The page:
THE UK Government has been accused of failing to learn from the “disgraceful” Windrush scandal over its much-criticised plans to deport asylum seekers to Rwanda.

The warning comes as a national monument is today unveiled to pay tribute to the Windrush generation.

The Tory government has provided £1 million of funding for the statue at Waterloo Station in London, which will be launched to mark Windrush Day.

But with ministers intent on pressing on with plans to deport asylum seekers to Rwanda, campaigners say nothing has been learned from the Windrush scandal, which saw thousands of Commonwealth citizens wrongly classified as illegal immigrants by the Home Office.

READ MORE: Home Office slammed for 'shameful' handling of Windrush crisis

Gary Christie, head of policy and communications at the Scottish Refugee Council, said: “The more we learn about this abhorrent plan, the clearer it becomes that this UK government has learned no lessons from horrendous failures of the past.

“This is a policy based on a fundamental lie. Seeking asylum is not a crime and does not deserve punishment.

“If the UK Government was truly interested in making sure people did not risk their lives on perilous journeys to safety, it would work to put truly safe routes to sanctuary in place.”

He added: “A protection system fit for today’s unstable world and an uncertain future would include an asylum system which assesses claims in the country in which they are made, a more robust family reunion scheme and a commitment to resettling 10,000 people from across the world each year.”

The UK Government has defended its Rwanda policy as being required to reduce the number of migrant boats crossing the Channel.

The National: Demonstrators protesting in George Square, Glasgow against the government plans to send migrants to RwandaDemonstrators protesting in George Square, Glasgow against the government plans to send migrants to Rwanda

But SNP shadow secretary for justice and immigration Anne McLaughlin, said: "The Windrush scandal was one of the most disgraceful episodes in modern history.

“However, instead of learning from it, the Tories seem determined to double down on cruel Home Office immigration policies which are systemically racist.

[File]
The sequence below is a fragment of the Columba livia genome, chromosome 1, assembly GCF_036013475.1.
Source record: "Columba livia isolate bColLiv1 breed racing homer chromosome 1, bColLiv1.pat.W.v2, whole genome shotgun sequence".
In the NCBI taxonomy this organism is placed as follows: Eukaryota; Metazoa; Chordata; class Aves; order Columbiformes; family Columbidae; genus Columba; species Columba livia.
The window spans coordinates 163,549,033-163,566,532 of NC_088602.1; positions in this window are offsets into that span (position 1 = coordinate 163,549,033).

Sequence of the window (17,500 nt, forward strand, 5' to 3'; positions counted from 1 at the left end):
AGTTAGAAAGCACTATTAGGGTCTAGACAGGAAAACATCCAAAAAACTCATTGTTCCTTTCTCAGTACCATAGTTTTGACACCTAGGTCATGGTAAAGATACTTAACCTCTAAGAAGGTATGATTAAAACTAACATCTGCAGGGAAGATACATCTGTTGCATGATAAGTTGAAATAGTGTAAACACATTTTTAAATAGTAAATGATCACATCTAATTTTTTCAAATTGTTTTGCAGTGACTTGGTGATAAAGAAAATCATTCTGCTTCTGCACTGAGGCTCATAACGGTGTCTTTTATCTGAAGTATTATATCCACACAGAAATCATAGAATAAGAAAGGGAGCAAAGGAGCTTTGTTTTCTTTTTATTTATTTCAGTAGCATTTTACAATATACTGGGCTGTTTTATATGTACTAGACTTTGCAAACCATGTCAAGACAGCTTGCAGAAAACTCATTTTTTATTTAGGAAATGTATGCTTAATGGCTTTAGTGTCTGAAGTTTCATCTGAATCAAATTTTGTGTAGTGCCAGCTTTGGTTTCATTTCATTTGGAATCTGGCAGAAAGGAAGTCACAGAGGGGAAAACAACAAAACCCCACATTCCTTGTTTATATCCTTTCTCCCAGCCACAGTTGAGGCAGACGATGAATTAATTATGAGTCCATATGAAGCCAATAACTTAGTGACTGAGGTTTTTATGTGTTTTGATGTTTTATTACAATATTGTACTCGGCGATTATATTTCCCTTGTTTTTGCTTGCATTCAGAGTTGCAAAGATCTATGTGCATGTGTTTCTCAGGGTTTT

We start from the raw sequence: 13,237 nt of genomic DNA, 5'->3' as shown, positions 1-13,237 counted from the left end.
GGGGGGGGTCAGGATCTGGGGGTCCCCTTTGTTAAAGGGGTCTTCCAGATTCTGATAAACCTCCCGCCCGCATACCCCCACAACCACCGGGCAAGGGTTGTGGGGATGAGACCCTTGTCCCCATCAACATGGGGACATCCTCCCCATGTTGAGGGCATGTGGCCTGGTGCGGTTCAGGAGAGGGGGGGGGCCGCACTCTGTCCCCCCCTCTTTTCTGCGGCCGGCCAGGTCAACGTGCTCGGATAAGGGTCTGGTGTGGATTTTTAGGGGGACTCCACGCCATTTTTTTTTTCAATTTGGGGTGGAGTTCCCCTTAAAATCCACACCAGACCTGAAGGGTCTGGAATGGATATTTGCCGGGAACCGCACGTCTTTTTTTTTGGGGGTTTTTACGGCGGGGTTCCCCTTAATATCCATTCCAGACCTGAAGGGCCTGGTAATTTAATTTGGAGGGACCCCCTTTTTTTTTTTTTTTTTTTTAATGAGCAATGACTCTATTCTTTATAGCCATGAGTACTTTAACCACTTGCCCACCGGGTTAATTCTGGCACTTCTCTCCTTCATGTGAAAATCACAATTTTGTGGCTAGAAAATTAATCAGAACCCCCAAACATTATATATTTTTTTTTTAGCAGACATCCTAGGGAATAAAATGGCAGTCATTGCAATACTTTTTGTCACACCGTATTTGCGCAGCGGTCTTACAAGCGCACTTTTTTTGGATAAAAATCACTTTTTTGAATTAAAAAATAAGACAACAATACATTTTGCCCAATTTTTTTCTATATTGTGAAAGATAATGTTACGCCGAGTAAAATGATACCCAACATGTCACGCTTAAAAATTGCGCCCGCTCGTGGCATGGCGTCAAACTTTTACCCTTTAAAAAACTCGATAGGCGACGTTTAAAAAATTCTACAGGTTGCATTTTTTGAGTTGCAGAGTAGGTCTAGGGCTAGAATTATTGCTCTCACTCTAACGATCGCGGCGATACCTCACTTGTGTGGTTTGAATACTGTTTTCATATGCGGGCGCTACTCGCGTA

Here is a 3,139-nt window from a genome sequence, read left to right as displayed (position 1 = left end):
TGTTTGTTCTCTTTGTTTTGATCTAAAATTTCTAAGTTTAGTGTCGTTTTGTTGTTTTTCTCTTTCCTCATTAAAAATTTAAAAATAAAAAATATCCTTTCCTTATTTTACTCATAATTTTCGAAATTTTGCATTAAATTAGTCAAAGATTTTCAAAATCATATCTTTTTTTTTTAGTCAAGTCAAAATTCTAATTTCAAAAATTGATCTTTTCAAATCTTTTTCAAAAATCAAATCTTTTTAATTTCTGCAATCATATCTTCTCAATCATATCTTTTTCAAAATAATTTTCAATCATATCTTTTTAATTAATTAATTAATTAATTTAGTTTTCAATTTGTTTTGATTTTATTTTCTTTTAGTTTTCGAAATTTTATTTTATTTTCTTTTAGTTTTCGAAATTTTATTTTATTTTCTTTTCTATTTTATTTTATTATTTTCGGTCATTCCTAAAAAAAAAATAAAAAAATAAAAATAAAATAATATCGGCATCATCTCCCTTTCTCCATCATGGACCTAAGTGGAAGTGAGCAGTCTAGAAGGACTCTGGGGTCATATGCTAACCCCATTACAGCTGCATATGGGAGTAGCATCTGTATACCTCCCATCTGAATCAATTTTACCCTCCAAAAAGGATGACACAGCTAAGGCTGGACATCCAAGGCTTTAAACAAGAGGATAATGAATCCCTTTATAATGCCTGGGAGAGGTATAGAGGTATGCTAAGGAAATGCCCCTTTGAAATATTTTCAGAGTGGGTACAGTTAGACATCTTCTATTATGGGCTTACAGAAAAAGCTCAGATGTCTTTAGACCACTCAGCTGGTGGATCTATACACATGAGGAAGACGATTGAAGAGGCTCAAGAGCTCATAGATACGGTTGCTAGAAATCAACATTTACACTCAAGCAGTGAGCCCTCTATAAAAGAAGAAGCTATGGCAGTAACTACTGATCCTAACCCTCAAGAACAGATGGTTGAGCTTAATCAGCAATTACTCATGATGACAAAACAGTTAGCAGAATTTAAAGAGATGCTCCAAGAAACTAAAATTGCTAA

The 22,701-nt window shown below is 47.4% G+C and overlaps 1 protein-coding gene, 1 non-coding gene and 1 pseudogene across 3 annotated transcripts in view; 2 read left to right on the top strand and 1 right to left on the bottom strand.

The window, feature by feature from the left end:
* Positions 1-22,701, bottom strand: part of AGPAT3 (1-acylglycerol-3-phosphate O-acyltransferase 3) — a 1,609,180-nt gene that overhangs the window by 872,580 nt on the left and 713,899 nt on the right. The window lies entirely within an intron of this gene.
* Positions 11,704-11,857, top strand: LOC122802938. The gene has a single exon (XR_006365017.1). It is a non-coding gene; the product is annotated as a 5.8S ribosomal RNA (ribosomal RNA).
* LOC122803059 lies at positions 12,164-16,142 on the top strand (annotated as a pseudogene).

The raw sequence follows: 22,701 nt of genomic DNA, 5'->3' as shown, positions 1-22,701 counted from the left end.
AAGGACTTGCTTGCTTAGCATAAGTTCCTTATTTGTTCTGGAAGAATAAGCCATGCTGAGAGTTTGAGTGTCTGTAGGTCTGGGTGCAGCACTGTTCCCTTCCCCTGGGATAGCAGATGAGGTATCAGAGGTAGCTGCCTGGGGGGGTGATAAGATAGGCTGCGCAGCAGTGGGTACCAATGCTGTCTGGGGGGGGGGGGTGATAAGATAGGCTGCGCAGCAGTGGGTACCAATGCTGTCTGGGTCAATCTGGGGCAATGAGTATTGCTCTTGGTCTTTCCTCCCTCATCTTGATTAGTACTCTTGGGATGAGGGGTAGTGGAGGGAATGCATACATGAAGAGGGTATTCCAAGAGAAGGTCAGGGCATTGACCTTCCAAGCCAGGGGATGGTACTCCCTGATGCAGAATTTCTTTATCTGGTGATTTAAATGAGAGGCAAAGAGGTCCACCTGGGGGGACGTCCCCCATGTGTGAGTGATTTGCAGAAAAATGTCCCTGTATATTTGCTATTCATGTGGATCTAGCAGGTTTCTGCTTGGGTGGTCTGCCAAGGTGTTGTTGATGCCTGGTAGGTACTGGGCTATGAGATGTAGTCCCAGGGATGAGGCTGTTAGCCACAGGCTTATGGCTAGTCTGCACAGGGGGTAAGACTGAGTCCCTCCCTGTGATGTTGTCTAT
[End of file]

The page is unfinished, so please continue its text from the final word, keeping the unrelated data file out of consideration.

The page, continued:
"The Tories’ cruel and callous immigration system has been years in the making, culminating in the abhorrent Rwanda policy.

"None of these have, or ever will be, in Scotland's name. With independence, we can create our own immigration system which has fairness and integrity at its heart."

The Windrush generation arrived in the UK from Caribbean countries between 1948 and 1973, many taking up roles in key sectors such as the health service.

READ MORE: UK Government urged to repay Windrush victims for 'outrageous treatment'

All who arrived were automatically British citizens – but in 2017 it emerged that hundreds had been wrongly detained, deported and denied legal rights.

An independent inquiry in 2020 chaired by Wendy Williams made 30 recommendations for the Home Office and concluded the department had demonstrated “institutional ignorance and thoughtlessness towards the issue of race”.

But a follow-up inspection published in March this year found the Home Office had failed in its pledge to transform culture and warned there was the risk of another Windrush-style scandal. 

Earlier this year a leaked government report also revealed the stark conclusion that the origins of the “deep-rooted racism” of the Windrush scandal had arisen from the fact “during the period 1950-1981, every single piece of immigration or citizenship legislation was designed at least in part to reduce the number of people with black or brown skin who were permitted to live and work in the UK”.

A spokesman for the PCS union, which attempted a legal challenge against the UK Government’s Rwanda plans, said it had “singularly failed to learn the lessons of the Windrush scandal”.

He said: “PCS is determined to work for a more humane environment on asylum and immigration.

“This would give our members the time, space and resources that they need to carry out their jobs properly and would improve the experience of refugees.

“All too often we are told ‘lessons must be learned’, but they seldom are. The same mistakes are being repeated.”

READ MORE: European Court of Human Rights: how it grounded the Rwanda flight

Meanwhile research commissioned for the Windrush 75 network and think-tank British Future to mark Windrush Day found that 64% of the public think children should be taught about Windrush to help understand Britain’s history of empire and its diverse society.

Just 9% of people disagreed, according to the survey of just over 2000 British adults.

Almost half - 49% - of those surveyed said they are familiar with the story of the Windrush, while 46% said they would like to know more about it.

Separate polling released on Windrush Day found that 70% of British adults from an ethnic minority background think racist beliefs are widely held in society.

Almost two-thirds (64%) of ethnic minority respondents said they had experienced discrimination, down from 73% in 2020. And 42% said they had experienced abuse, down from 52% the previous year.